While skills and experience in emerging areas such as machine learning, IoT and blockchain are desirable, the true unicorns are candidates who not only have these skills but also keep an eye on the bottom line.
“The challenge is not only finding individuals with the skills but people who can connect the dots to create business impact,” says Harley Lippman, founder and CEO of IT staffing firm Genesis10. “Finding true data scientists continues to be a challenge. Companies have focused on getting their arms around their data and their disparate systems. Now the focus is on how to exploit the data to improve business decision-making and to create competitive advantage.”
In some areas, finding the right tech skills is less of an issue than finding candidates with problem-solving chops. For example, cyber security skills are in high demand but so is a proactive mindset, making high-value penetration testers hard to come by.
“Many testers can run tools, find bugs, and even exploit them,” says Doug Barbin, principal cyber security analyst at Schellman & Co. “If you can’t take that finding and translate into a clear statement of risk and threat, those reports also become noise and may drive the wrong action or inaction. The perpetual student or scientist — always looking for new challenges and ways to do things — are the types of soft skills that are not always common but worth their weight in gold when you find them.”
Security auditors are another position where hiring managers say they’re having trouble finding candidates.
“You can recruit people with depth in cloud and virtualization technologies, Linux operating platforms, and network and security technologies,” Barbin says. “But if they don’t have the skills to interview developers, evaluate control sets, ask tough questions — and more importantly — document their findings coherently, whatever expertise they have in the underlying technology is ultimately discarded.”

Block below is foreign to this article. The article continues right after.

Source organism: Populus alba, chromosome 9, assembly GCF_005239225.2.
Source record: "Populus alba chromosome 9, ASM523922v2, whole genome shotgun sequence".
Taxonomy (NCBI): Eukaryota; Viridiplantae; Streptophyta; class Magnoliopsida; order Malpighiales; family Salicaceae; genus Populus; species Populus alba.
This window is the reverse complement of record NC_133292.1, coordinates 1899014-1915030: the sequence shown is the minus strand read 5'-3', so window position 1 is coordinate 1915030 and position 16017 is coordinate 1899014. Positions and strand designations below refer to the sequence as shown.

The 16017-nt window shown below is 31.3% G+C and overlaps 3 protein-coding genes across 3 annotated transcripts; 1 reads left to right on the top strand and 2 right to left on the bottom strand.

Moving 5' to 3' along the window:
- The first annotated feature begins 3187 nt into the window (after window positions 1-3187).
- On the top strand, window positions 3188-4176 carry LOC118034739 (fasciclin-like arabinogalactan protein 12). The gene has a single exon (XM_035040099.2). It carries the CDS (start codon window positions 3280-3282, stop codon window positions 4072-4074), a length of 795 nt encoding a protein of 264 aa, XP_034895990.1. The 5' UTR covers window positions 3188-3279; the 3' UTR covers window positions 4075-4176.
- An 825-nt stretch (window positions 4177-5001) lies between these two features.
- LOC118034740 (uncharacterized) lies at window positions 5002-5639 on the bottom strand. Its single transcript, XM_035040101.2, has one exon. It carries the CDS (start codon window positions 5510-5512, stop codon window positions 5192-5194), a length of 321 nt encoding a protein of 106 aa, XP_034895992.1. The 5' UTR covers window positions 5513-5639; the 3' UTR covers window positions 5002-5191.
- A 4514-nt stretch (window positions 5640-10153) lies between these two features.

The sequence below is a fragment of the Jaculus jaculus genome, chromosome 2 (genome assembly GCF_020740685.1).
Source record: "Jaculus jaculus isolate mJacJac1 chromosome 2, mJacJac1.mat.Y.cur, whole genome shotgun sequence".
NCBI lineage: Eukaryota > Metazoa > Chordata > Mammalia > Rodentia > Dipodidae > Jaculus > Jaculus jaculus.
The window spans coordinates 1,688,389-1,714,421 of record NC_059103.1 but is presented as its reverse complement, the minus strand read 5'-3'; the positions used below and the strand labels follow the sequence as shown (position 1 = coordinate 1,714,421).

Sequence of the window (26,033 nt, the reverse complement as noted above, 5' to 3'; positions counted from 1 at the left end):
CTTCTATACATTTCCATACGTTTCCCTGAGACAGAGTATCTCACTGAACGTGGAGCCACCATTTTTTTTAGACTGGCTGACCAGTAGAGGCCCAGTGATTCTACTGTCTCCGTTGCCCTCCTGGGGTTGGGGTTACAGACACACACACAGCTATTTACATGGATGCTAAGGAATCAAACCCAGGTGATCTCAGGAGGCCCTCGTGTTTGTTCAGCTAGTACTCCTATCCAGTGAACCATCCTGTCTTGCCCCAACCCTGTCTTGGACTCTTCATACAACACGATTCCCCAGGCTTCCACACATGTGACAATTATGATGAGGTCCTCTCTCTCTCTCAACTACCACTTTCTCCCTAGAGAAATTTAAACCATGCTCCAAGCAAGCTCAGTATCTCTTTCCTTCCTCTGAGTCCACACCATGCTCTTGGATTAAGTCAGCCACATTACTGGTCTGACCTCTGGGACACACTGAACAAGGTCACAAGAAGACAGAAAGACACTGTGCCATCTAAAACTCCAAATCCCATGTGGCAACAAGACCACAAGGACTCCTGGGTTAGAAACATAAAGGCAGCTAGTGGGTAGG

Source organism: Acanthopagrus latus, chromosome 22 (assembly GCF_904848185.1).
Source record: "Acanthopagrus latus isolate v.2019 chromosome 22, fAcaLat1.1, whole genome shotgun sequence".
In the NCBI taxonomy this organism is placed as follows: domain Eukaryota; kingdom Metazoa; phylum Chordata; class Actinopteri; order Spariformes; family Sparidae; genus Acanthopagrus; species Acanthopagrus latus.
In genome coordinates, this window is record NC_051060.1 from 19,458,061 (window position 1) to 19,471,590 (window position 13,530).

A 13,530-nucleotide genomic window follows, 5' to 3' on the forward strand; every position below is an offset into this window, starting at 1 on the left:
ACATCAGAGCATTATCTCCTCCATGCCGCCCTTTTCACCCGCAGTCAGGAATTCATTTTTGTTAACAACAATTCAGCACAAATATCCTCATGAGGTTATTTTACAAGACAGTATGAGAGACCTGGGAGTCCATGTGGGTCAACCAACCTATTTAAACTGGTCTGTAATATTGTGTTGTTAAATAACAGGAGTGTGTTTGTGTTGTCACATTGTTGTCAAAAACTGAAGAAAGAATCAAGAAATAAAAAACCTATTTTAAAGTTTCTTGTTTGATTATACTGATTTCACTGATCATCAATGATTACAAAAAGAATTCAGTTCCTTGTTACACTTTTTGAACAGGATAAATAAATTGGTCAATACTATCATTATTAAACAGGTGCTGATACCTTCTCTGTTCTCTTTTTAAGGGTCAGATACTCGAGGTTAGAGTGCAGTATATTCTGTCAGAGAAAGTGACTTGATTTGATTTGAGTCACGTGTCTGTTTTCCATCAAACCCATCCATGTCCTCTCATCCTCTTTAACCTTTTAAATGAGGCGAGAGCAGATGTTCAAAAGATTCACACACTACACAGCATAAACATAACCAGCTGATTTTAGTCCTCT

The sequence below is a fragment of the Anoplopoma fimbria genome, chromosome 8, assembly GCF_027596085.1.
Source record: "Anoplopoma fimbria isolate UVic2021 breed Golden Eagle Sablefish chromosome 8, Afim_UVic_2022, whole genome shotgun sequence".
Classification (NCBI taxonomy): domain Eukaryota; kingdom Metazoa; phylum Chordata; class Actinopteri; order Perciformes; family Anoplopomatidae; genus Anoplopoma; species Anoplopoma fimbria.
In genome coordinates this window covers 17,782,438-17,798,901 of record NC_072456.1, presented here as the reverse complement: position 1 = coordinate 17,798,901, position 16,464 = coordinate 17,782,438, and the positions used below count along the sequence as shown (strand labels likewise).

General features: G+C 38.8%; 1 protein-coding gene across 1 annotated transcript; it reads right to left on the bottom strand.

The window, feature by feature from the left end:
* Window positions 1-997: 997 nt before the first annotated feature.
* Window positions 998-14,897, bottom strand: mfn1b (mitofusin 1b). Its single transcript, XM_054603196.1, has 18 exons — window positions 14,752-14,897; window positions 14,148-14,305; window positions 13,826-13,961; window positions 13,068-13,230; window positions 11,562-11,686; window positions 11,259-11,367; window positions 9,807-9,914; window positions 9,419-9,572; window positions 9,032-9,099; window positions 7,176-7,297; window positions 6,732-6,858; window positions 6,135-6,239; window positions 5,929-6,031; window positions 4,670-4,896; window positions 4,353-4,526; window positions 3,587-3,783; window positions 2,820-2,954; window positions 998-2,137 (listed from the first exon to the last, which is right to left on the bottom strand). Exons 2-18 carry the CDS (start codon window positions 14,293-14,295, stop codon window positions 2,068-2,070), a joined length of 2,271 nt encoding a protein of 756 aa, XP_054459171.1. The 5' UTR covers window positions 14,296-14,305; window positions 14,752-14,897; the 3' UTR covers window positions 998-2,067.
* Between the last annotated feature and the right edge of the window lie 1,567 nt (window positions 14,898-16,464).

A number of recruiters tell us they’re having a particularly difficult time finding IT managers who can speak to non-tech staff, says Elisha Thompson, Philadelphia branch manager for IT staffing at Addison Group.
“It’s difficult to find candidates who can go into any type of business environment and thrive,” she says. “This is especially true among cybersecurity and DevOps roles where business culture plays a big role in professional development.”
The need for tech workers with DevOps experience is nothing new. Yet organizations say they’re having trouble finding talent for this vital role.
“As DevOps gained visibility, because of its enormous cost-saving abilities as a department — along with the streamlining of infrastructure — many companies are looking for this skillset with little or no success,” says Giancarlo DiVece, president of Unosquare. “Most talent has fallen into DevOps by mistake, and then they find themselves learning it on the job.”
It’s especially hard to build a DevOps team that can be flexible as the role evolves, says Sarah Lahav, CEO of SysAid Technologies.